The purpose of this course is to build on the knowledge and skills obtained in Biostatistics A, and to introduce more complex methods of analyses which are commonly used in epidemiologic research.
- Semester 2 - 2017
- Semester 2 - 2017
On successful completion of the course students will be able to:
1. Understand and carry out analysis of variance and the non-parametric Kruskal-Wallis analogue (where appropriate) and interpret the results of these analyses
2. Understand problems with multiple tests using the same data and apply appropriate techniques to overcome such problems
3. Be able to calculate parametric and non-parametric correlation co-efficients and determine which method is appropriate
4. Use a statistical package to perform simple linear regression and multiple linear regression, to correctly interpret output from analyses and to check assumptions made
5. Use Chi square methods to test hypotheses about data summarised in an r x c contingency table
6. Use appropriate hypothesis tests for 2 x 2 contingency tables for a variety of study designs and to calculate and interpret estimates and confidence intervals, as appropriate, for measure of association for 2 x 2 tables
7. Understand and be able to apply, where appropriate, Mantel-Haenszel methods
8. Determine when it is appropriate to use logistic regression, and to be able to undertake logistic regression using a statistical package and interpret the output from logistic regression analysis
9. Determine when it is appropriate to use survival analyses, to obtain product-limit and life-table estimates of survival curves and to use the log-rank test to compare survival curves
10. To undertake proportional hazards regression using a statistical package and to interpret the output from the regression
11. Be able to choose appropriate methods of analysis from the statistical techniques covered in the Biostatistics (A and B) course.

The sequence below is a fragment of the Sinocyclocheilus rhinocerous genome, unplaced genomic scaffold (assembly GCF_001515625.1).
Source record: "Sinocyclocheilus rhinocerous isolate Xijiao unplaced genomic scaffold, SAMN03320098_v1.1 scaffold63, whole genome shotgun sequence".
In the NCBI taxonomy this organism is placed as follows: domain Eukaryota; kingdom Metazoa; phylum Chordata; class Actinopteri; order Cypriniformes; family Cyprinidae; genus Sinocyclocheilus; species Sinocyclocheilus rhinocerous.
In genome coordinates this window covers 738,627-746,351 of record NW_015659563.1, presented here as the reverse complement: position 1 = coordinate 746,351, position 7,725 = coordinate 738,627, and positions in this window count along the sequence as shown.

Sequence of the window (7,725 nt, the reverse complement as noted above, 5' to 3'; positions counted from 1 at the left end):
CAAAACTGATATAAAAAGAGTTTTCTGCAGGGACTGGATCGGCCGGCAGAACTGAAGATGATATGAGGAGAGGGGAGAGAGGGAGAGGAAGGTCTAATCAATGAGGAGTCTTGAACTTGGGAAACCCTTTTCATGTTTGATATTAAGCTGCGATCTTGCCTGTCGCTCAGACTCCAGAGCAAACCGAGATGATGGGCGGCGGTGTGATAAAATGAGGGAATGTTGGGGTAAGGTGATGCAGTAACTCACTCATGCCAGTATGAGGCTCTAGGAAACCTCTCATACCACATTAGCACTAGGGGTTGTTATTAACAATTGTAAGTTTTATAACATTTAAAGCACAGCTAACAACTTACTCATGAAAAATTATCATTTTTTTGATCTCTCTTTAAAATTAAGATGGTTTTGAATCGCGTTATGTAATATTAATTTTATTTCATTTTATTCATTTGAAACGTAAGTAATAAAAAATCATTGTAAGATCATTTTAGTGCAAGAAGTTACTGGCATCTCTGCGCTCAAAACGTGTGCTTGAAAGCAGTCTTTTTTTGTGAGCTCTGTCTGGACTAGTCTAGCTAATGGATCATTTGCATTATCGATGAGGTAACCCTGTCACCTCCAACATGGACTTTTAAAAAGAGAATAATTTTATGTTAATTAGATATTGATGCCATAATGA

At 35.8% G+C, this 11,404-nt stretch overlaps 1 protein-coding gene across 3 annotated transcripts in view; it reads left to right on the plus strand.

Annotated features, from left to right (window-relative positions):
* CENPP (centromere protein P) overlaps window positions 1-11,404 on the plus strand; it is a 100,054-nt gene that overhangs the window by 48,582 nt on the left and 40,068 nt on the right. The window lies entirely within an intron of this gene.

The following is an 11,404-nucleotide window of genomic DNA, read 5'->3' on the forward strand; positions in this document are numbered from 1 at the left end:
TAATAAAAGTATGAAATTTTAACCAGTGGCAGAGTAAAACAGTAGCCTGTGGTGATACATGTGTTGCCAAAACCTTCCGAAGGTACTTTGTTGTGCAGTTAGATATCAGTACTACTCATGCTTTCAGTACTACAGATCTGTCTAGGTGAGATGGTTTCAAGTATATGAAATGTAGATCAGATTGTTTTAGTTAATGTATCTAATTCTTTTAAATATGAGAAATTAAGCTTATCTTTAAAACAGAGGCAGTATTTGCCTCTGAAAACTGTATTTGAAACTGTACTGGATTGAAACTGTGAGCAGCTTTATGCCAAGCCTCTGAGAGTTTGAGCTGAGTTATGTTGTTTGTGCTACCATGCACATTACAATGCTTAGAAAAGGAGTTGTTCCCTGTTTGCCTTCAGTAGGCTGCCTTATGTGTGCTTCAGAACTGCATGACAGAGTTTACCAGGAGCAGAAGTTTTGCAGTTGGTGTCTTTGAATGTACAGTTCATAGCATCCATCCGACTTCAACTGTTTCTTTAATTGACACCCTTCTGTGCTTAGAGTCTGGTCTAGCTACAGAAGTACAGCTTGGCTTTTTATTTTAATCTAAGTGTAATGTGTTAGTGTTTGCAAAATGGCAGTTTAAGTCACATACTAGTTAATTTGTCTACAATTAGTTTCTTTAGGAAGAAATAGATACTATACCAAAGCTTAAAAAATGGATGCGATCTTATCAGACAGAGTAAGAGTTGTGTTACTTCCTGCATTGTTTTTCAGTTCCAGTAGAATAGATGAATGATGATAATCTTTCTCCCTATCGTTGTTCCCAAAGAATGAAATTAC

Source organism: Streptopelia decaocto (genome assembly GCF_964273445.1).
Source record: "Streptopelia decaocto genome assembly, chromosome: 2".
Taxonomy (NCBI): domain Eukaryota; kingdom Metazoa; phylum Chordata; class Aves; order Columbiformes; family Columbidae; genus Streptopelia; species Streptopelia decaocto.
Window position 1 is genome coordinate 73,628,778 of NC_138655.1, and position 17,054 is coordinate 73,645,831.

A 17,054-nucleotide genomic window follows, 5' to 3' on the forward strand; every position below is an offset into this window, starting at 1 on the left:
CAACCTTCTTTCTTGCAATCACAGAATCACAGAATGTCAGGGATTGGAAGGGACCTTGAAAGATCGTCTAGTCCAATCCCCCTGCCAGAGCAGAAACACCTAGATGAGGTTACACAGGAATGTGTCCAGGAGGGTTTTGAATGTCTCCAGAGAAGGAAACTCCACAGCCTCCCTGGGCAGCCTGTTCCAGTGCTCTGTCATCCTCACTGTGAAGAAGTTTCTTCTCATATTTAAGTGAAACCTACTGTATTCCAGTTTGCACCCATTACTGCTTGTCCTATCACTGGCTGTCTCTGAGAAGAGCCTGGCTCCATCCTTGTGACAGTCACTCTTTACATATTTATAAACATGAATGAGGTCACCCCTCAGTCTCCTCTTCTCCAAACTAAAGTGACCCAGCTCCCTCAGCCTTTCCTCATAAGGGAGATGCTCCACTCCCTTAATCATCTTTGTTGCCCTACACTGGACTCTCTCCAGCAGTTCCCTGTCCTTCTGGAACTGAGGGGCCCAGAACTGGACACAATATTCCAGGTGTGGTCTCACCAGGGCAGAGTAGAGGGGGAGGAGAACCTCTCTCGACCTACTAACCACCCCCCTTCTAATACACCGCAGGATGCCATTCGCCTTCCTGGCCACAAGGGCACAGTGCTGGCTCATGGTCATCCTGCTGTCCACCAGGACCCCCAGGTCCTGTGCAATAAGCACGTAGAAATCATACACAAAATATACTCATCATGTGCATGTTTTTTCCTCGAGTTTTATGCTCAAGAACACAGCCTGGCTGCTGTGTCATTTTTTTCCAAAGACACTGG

The course builds on the knowledge and skills developed in Biostatistics A, BIOS6910. Topics include analysis of variance, correlation and linear regression, analysis of contingency tables, logistic regression and survival analysis. Although students are expected to undertake analyses using a computer package, the subject does not focus on computing skills, but instead on interpretation of output and the appropriate use of methods of analyses.
The learning modules comprising Biostatistics B are:
S5 - Statistics: Oneway ANOVA and multiple comparisons
S6 - Statistics: Regression, correlation and multiple regression
S7 - Statistics: Analysis of contingency tables
S8 - Statistics: Logistic regression
S9 - Statistics: Survival analysis
OV3 - Overview: Choosing an appropriate method of analysis
BIOS6910 - Biostatistics A
Quiz: Progress Assessment
In Term Test: Marked Assignment (x2)
In Term Test: Take home examination
Callaghan and WebLearn GradSchool
Online 2 hour(s) per Week for Full Term
Contact hours are an indication only.
Face to Face On Campus 2 hour(s) per Week for Full Term
Face to Face Tutorial 2hours a week for local students.